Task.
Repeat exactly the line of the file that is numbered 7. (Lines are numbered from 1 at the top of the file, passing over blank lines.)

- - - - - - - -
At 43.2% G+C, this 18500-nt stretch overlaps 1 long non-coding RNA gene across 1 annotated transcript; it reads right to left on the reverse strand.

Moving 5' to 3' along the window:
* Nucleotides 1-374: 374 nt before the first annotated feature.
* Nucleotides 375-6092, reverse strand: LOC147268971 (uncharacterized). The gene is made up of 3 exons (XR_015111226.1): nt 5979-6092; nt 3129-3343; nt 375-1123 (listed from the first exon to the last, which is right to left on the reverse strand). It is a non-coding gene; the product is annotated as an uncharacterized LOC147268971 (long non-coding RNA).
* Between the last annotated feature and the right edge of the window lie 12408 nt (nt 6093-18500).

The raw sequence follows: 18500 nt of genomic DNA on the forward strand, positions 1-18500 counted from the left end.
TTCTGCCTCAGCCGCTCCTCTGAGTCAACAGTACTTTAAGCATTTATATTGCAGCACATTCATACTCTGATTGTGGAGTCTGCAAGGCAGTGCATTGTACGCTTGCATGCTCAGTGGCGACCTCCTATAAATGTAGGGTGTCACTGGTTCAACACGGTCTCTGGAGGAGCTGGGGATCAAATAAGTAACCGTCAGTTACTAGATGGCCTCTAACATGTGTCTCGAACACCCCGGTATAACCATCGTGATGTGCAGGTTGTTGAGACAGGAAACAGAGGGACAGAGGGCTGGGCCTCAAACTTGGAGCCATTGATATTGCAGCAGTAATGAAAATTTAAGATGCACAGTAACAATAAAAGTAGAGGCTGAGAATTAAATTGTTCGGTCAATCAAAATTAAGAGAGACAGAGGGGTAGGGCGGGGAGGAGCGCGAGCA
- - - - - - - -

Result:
TTCTGCCTCAGCCGCTCCTCTGAGTCAACAGTACTTTAAGCATTTATATTGCAGCACATTCATACTCTGATTGTGGAGTCTGCAAGGCAGTGCATTGTACGCTTGCATGCTCAGTGGCGACCTCCTATAAATGTAGGGTGTCACTGGTTCAACACGGTCTCTGGAGGAGCTGGGGATCAAATAAGTAACCGTCAGTTACTAGATGGCCTCTAACATGTGTCTCGAACACCCCGGTATAACCATCGTGATGTGCAGGTTGTTGAGACAGGAAACAGAGGGACAGAGGGCTGGGCCTCAAACTTGGAGCCATTGATATTGCAGCAGTAATGAAAATTTAAGATGCACAGTAACAATAAAAGTAGAGGCTGAGAATTAAATTGTTCGGTCAATCAAAATTAAGAGAGACAGAGGGGTAGGGCGGGGAGGAGCGCGAGCA